Hey, RIAA! You know how you’ve got MediaSentry pulling files from people’s hard drives? That doesn’t really prove they’re sharing information. And that “making available” precedent you like to use in cases? That was in regards to the “actual dissemination of copies and phonorecords,” so it may not apply. And those big money lawsuits you wantonly hurled at housewives and single parents? Judges would love to see you pay their legal fees. The labels that fund you have gradually realized that learning to harness new technology might be wiser than trying to curb its use, and with the endless crap being flung your way by the legal system, it might be a good idea to drop the old method of fighting illegal downloads entirely.
Several weeks ago, a US District Court judge denied a quick decision in Atlantic v. Howell, questioning the validity of the making available argument. The husband-and-wife Howells moved against the RIAA, arguing that outside investigator MediaSentry had forced an upload from their hard drive, but failed to observe a P2P upload to another third party.
On Thursday, another court also reconsidered things. The situation emerged in a request for a retrial by Jammie Thomas, a defendant that suffered a decisive and expensive defeat at the hands of the RIAA. Thomas wants that decision retried, though the judge considering the request focused on the validity of the making available principle.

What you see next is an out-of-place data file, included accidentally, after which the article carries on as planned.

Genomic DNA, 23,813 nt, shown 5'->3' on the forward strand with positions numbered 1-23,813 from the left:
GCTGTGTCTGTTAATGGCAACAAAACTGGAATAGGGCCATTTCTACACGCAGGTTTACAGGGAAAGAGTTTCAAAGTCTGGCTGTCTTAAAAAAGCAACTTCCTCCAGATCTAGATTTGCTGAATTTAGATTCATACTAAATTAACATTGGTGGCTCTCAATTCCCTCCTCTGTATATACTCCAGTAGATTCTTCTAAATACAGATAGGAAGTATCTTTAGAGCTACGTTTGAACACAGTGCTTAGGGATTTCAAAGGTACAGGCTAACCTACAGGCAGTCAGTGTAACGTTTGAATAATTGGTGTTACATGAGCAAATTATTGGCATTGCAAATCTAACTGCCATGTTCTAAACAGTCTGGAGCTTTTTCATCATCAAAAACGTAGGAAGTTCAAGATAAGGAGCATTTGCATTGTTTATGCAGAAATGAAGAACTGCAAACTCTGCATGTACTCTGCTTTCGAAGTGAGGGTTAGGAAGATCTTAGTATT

District Court judge Michael J. Davis noted that the original decision “may have been contrary to binding Eighth Circuit precedent,” specifically a case that found that “infringement of [the distribution right] requires an actual dissemination of either copies or phonorecords”. Davis considered that the court may have “committed a manifest error of law,” and called for oral arguments to begin July 1st.
Hee hee! And don’t forget this.
A federal magistrate is recommending that Tanya Andersen, who defeated the Recording Industry Association of America’s file sharing lawsuit, be awarded $108,000 in legal fees.
The recommendation by Magistrate John Acosta, if upheld by an Oregon federal judge, would mark the second time that a target of the RIAA who beat a lawsuit was awarded attorney’s fees. In August, a federal judge ordered the RIAA to pay $68,685 in litigation costs to two Oklahoma women whose case was dismissed.
The RIAA dropped the case against Andersen last year after concluding her hard drive didn’t contain purloined music tracks. The RIAA initially claimed a Kazaa shared directory that linked to her internet-protocol address was unlawfully distributing thousands of songs.
I know they don’t want to sound weak, but I think it’s time for a withdrawal timetable.
…And Fresh Challenges Emerge on “Making Available” [Digital Music News]
Judge Recommending Legal Fees in RIAA v. Andersen [Wired]